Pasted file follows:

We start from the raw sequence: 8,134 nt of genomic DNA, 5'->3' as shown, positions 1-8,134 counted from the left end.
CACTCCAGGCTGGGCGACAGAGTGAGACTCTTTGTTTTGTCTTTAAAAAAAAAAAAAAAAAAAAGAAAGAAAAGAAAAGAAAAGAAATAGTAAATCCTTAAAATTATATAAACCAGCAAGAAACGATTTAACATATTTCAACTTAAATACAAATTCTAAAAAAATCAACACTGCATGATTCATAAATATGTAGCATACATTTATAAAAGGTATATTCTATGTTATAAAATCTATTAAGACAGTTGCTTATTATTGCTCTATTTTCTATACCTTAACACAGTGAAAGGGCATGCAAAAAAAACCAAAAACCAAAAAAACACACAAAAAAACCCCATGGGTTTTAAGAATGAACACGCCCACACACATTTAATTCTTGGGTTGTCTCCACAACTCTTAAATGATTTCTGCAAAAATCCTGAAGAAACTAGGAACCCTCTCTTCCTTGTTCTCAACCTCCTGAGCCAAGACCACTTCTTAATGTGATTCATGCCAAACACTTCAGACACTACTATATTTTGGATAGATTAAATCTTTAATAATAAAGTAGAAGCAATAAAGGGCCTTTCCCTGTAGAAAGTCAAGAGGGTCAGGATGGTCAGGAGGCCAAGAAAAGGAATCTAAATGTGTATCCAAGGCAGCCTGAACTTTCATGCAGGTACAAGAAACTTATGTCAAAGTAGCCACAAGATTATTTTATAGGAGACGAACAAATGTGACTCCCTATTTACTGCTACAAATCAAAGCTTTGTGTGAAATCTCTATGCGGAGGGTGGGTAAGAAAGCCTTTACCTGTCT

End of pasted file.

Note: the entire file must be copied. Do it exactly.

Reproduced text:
We start from the raw sequence: 8,134 nt of genomic DNA, 5'->3' as shown, positions 1-8,134 counted from the left end.
CACTCCAGGCTGGGCGACAGAGTGAGACTCTTTGTTTTGTCTTTAAAAAAAAAAAAAAAAAAAAGAAAGAAAAGAAAAGAAAAGAAATAGTAAATCCTTAAAATTATATAAACCAGCAAGAAACGATTTAACATATTTCAACTTAAATACAAATTCTAAAAAAATCAACACTGCATGATTCATAAATATGTAGCATACATTTATAAAAGGTATATTCTATGTTATAAAATCTATTAAGACAGTTGCTTATTATTGCTCTATTTTCTATACCTTAACACAGTGAAAGGGCATGCAAAAAAAACCAAAAACCAAAAAAACACACAAAAAAACCCCATGGGTTTTAAGAATGAACACGCCCACACACATTTAATTCTTGGGTTGTCTCCACAACTCTTAAATGATTTCTGCAAAAATCCTGAAGAAACTAGGAACCCTCTCTTCCTTGTTCTCAACCTCCTGAGCCAAGACCACTTCTTAATGTGATTCATGCCAAACACTTCAGACACTACTATATTTTGGATAGATTAAATCTTTAATAATAAAGTAGAAGCAATAAAGGGCCTTTCCCTGTAGAAAGTCAAGAGGGTCAGGATGGTCAGGAGGCCAAGAAAAGGAATCTAAATGTGTATCCAAGGCAGCCTGAACTTTCATGCAGGTACAAGAAACTTATGTCAAAGTAGCCACAAGATTATTTTATAGGAGACGAACAAATGTGACTCCCTATTTACTGCTACAAATCAAAGCTTTGTGTGAAATCTCTATGCGGAGGGTGGGTAAGAAAGCCTTTACCTGTCT